Last updatedJun 9, 2021

Rate this page:

Entity properties

Entity properties enable apps to add key-value stores to Jira entities, such as issues or projects. You can also add app properties to the Connect app itself. This page provides an overview and examples of how entity properties and app properties work:

Users can access entity and app properties using the REST APIs. For this reason, never use entity or app properties to store personal data or privileged configuration information. Your app has to handle storage and permissions for security-sensitive information.

Jira entity properties

Entity properties let you store data on the following entities:

Jira Cloud platform

Jira Software

Limitations of entity properties

Remember these limitations when using entity properties:

  • Entity properties can be modified by all users that have permission to edit the entity. For example, any user who can update an issue can also update an entity property stored on that issue.
  • Entity properties can be modified by all apps in the system and exist in a global namespace. For this reason, we recommend that you ensure the entity property keys for your app are unique. For example, you could prefix your keys with the app name or app key (but not any private token). You should never store private or personal data in entity properties.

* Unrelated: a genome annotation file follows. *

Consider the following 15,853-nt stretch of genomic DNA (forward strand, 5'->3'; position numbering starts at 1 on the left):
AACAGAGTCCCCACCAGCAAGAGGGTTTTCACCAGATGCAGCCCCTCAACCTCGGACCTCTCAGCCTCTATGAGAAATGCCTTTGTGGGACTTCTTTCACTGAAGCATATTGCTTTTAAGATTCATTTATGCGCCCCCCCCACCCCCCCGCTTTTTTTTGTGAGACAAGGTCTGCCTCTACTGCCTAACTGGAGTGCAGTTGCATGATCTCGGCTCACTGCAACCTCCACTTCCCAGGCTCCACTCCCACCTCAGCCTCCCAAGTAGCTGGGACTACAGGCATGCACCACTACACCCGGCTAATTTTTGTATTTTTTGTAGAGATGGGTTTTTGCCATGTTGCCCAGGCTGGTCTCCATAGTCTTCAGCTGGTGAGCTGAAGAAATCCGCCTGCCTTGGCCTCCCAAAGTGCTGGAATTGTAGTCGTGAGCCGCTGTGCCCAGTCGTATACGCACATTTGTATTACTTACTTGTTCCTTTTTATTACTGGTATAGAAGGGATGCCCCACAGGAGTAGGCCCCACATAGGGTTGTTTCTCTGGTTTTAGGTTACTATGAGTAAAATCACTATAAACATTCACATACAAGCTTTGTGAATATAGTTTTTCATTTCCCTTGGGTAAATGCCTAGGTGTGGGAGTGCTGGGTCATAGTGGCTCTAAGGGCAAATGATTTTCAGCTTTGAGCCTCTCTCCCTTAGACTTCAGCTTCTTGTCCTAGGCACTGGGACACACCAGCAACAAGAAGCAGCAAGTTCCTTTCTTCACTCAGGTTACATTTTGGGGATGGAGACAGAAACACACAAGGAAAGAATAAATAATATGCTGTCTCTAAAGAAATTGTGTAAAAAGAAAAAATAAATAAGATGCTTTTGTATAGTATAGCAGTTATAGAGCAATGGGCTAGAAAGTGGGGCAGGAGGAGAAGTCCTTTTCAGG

• Entity properties are not sandboxed on a per-user basis. This means that the same entity property can be edited by two users. There is no mechanism to handle concurrent edits by users to the one property. A property contains the data that was most recently saved.
  • The scopes that your app requires to modify entity properties are different depending on the type of entity property that you wish to modify. For example, to delete an issue entity property you only need DELETE scope. However, to delete a project entity property you require PROJECT_ADMIN scope.
  • The value stored in each property must be in valid JSON format. (Valid JSON format is defined as anything that JSON.parse can read).
  • The maximum length of an entity property key is 255 bytes.
  • The maximum length of an entity property value is 32768 bytes.
  • Apps can store an unlimited number of entity properties against an entity.

Make sure users have the right permission level to interact with your entity properties. For example, any user who can edit an issue can also edit an issue property, but you may only want admins to edit that property. You can check a user's permission or group using the permissions APIs: Get all permissions and Get user groups.

Storing data against an entity with REST

The cURL examples below show you how to store data against and retrieve data from an issue using REST. For information how to manipulate properties of other Jira entities, such as projects, please see the Jira REST API documentation.

To modify, add, or remove the properties, the user executing the request must have permission to edit the entity. For example, to add new property to issue ENPR-4, the user needs permission to edit the issue. To retrieve a property, the user must have read permissions for the issue.

Example 1: Storing data

The simple example below will store the JSON object {"content":"Test if works on Jira Cloud", "completed" : 1} against issue ENPR-4 with the key tasks.

1
curl -X PUT -H "Content-type: application/json" https://jira-instance1.net/rest/api/2/issue/`ENPR-4`/properties/tasks -d '{"content":"Test if works on Jira Cloud", "completed" : 1}'